Pectin is an extremely complex and structurally diverse galacturonan with a molecular weight of up to 130 000 g/mol.
The molecule's backbone consists of a linear chain of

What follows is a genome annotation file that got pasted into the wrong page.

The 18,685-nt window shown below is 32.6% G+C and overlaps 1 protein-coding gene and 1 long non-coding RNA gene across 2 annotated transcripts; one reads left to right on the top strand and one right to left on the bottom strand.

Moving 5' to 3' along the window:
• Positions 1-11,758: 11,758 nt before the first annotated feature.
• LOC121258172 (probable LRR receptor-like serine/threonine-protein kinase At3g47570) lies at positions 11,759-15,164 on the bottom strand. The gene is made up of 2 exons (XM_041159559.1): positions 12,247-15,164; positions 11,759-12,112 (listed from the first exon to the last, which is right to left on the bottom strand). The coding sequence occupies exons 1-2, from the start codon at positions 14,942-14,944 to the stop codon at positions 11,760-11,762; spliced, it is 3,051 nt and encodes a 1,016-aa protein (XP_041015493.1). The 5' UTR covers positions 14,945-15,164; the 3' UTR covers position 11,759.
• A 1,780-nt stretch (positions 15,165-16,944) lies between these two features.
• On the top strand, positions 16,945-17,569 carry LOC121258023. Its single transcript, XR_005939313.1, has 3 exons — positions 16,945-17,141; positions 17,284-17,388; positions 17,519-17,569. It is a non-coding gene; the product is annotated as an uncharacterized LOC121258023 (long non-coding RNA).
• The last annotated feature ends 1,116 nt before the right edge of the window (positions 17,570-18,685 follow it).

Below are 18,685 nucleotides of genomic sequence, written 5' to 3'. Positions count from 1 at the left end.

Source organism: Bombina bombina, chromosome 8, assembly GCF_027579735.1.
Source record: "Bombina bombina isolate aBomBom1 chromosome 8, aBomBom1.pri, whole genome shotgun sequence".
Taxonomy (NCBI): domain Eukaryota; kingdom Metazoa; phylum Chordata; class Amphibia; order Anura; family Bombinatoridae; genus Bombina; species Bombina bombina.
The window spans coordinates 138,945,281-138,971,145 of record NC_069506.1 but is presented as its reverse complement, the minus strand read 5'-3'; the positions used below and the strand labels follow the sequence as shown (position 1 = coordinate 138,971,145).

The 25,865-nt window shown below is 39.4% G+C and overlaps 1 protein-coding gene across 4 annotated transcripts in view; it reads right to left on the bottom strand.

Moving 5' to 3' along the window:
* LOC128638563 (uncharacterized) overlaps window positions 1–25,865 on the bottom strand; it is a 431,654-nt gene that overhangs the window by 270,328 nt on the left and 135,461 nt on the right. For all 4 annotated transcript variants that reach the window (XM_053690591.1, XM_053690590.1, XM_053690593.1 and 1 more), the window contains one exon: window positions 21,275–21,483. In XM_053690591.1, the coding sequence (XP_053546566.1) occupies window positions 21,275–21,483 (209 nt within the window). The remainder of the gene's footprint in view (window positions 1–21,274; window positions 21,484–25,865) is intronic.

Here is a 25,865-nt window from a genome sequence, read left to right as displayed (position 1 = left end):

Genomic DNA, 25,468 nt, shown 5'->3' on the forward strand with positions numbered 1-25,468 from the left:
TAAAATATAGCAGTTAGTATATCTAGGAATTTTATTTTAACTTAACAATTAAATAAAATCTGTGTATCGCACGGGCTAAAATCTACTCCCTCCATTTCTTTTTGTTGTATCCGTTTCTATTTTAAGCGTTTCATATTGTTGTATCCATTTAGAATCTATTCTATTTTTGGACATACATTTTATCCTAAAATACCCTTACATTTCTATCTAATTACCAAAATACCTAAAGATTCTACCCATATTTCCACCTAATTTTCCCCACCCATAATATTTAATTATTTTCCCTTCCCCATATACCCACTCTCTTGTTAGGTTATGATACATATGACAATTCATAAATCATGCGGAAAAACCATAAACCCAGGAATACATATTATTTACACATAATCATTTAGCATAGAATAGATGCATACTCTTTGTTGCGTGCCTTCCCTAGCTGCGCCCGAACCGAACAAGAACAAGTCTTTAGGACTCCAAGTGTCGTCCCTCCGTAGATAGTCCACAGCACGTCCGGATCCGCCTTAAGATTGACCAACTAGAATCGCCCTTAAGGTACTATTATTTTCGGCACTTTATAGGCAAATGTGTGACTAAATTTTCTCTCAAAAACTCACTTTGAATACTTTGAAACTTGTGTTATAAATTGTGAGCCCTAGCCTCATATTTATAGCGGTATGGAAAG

alpha-(1-4)-linked galacturonic acid units, which are partially interrupted by (1-2)-linked L-rhamnose units, where side branches with neutral sugars branch off. The occurrence and distribution of the L-rhamnose, as well as the composition of the side branches, is dependent on the fruit or vegetable variety. This explains why pectin from different sources can have quite different properties. Xylose, arabinose, and galactose are the most frequent examples of neutral sugars, which can be found at about 10 to 15% in our pectin types.